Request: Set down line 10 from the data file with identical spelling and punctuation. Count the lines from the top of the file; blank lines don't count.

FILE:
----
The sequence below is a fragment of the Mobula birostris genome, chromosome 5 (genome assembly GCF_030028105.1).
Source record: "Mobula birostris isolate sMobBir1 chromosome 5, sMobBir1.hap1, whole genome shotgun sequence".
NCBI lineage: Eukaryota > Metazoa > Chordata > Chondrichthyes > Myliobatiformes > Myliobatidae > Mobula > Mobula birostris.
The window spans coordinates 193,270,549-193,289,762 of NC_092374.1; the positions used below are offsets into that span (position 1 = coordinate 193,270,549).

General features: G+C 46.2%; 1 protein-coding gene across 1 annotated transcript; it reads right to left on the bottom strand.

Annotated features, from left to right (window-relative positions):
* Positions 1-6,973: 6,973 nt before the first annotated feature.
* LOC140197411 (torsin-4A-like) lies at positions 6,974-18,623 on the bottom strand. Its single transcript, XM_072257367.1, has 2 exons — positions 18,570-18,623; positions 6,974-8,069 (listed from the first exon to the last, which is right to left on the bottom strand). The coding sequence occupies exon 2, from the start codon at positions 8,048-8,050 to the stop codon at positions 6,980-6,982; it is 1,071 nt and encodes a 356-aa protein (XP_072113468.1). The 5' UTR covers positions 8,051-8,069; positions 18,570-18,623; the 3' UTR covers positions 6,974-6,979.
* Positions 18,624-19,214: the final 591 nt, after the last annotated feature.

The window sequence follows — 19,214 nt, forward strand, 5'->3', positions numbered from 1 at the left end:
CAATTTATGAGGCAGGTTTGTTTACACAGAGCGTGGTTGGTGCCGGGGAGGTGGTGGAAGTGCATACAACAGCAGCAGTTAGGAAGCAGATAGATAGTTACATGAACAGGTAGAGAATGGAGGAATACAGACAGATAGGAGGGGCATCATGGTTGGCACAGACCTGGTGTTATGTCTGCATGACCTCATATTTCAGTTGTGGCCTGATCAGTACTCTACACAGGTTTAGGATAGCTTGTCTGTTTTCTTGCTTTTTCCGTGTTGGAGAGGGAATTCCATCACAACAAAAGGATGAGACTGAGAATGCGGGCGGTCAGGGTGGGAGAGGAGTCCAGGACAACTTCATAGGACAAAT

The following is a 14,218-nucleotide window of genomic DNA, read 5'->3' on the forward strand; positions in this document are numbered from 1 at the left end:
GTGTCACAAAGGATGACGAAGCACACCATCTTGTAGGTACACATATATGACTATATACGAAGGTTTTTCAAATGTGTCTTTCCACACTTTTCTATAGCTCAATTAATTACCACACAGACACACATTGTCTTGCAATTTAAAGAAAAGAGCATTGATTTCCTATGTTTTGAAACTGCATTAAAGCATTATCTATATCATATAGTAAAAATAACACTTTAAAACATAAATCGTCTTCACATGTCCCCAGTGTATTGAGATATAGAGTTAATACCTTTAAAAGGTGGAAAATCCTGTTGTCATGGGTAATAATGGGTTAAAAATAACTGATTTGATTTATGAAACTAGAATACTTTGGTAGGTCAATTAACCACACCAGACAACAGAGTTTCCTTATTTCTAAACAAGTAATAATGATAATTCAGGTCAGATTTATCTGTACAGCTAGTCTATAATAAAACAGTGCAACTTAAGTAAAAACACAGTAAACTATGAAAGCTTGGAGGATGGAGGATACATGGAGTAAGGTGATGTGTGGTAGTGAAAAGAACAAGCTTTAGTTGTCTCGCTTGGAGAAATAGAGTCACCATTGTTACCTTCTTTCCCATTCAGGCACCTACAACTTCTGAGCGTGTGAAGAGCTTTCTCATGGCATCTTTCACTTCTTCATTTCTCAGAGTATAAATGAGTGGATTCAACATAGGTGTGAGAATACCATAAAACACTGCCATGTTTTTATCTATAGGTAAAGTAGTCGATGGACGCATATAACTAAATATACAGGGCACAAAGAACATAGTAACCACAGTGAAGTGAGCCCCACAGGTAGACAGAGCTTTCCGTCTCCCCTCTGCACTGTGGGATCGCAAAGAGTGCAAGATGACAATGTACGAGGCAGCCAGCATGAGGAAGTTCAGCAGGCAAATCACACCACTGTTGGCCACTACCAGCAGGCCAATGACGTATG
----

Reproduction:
The window sequence follows — 19,214 nt, forward strand, 5'->3', positions numbered from 1 at the left end: